the newspaper. 54 The principal censored the articles (dealing with teen
pregnancy and divorce) based on his belief that they violated the schools
policy of protecting the privacy interests of its students and also contained
information about birth control and sex that was inappropriate for younger
students at the school. 55 In situations where the objectionable speech stems
from school-sponsored expressive activities the Court departed from the
rule articulated in Tinker, and instead held that educators may censor the
speech as long as the actions are reasonably related to legitimate
pedagogical concerns. 56
Interestingly, the Court also recently added another very specific layer
to the First Amendment jurisprudence related to speech in a school setting
in the case of Morse v. Frederick. 57 In Morse, the Court considered the
constitutionality of a suspension of a student after the student unfurled a
banner that read, BONG HiTS 4 JESUS at a school sponsored event. 58
As the Olympic torch made its way to Utah in 2002, it passed Juneau-
Douglas High School in Juneau, Alaska during the school day. 59 The
principal, Ms. Morse, allowed the students to leave class and observe the

49. Id.
50. Id.
51. Id. at 683.
52. Hazelwood Sch. Dist. v. Kuhlmeier, 484 U.S. 260 (1988); see Lowery, 497 F.3d at
53. Hazelwood, 484 U.S. at 271-73.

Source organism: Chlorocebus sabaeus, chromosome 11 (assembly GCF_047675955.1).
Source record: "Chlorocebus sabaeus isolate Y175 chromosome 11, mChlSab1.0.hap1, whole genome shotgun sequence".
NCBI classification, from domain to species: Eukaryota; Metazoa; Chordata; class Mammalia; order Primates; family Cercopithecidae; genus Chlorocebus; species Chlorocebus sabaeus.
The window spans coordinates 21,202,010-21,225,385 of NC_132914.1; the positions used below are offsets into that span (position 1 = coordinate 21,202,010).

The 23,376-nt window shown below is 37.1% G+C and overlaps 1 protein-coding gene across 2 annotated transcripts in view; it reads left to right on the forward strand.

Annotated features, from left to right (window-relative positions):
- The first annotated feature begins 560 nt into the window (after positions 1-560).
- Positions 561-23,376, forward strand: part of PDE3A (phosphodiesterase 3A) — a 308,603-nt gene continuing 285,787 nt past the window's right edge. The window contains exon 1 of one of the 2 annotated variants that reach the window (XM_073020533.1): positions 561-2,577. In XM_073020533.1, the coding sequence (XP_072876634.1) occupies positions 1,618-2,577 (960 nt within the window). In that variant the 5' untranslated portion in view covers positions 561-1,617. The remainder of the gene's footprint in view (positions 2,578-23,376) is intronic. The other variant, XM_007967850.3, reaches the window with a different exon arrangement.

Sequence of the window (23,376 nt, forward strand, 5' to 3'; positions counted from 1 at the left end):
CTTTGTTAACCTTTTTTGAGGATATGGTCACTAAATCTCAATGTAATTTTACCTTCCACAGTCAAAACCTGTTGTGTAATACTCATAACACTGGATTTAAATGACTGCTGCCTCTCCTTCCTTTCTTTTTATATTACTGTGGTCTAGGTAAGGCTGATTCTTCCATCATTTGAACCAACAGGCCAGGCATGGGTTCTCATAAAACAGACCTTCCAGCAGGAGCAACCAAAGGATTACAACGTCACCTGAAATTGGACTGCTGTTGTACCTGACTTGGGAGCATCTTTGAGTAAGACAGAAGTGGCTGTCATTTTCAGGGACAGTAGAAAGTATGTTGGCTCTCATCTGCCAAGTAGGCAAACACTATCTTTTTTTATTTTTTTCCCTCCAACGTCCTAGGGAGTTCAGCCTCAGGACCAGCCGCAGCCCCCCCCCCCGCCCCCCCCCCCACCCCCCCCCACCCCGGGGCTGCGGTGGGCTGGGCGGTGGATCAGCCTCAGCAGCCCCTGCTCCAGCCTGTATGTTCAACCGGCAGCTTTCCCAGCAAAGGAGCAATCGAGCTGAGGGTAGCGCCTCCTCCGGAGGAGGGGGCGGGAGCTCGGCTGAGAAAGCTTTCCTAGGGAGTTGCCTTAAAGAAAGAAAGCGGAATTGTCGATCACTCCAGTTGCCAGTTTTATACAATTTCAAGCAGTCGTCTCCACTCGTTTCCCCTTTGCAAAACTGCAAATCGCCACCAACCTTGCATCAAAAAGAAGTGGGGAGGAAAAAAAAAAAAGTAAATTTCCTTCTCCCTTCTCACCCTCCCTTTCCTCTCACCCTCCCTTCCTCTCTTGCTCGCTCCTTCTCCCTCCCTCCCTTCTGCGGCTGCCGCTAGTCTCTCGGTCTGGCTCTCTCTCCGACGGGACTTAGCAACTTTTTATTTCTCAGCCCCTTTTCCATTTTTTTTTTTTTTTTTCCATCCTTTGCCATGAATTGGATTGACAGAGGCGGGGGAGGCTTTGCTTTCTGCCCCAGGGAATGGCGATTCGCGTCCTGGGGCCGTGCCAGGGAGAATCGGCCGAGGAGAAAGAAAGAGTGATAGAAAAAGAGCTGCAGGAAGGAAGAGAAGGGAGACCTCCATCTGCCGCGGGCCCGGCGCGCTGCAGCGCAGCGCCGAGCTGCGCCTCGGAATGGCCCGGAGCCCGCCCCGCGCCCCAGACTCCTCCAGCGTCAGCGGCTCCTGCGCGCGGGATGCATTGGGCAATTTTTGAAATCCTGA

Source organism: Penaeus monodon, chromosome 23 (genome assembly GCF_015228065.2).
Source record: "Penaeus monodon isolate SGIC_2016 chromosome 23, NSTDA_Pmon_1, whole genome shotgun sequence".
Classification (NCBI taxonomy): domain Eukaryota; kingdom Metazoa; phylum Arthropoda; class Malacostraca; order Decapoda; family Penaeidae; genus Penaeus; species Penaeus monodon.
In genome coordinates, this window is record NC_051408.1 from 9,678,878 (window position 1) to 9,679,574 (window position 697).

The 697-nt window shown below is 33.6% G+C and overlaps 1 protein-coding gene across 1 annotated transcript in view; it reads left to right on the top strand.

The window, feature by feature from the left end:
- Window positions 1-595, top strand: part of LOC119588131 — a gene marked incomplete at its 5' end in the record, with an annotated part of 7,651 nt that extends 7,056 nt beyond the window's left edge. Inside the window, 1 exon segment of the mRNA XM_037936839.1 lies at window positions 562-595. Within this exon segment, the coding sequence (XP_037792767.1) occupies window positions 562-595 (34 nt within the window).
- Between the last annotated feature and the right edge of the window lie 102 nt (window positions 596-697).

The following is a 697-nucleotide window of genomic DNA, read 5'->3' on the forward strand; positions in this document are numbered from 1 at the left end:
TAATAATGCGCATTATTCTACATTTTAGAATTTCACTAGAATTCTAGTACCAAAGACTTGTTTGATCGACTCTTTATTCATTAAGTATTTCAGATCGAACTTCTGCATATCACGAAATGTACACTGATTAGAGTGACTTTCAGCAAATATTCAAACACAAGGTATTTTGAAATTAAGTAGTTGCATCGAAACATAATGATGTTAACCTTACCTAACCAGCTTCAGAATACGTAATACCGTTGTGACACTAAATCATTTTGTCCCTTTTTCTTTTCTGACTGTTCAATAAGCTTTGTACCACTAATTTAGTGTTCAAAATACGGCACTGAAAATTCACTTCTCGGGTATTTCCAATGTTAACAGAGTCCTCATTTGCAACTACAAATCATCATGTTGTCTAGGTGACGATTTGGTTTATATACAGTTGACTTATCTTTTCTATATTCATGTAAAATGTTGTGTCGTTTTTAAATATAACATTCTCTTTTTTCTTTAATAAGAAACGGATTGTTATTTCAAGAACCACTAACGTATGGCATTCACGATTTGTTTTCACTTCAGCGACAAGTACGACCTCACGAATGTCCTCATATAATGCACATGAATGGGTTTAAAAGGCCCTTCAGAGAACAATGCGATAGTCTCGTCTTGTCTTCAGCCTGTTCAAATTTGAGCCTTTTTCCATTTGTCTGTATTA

54. Id. at 262-63.
55. Id. at 263.
56. Id. at 272-73.
57. 127 S.Ct. 2618 (2007).
58. Id. at 2622-23.
59. Id. at 2622.
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torch pass the school, while school officials monitored their behavior. 60 As
the torch and camera crews passed, several students helped unveil the
banner, leading to the principal immediately confronting the students and
demanding that they take it down. 61 All of the students except for Plaintiff
Frederick complied. 62 Upon Fredericks failure to comply with Ms.
Morses order, she demanded that Frederick report to her office
immediately and subsequently suspended him for ten days. 63 In justifying
her actions, Ms. Morse stated that she disciplined Frederick for advocating
illegal drug use in violation of school policy. 64 In response to his
suspension, Frederick brought suit against the principal and school district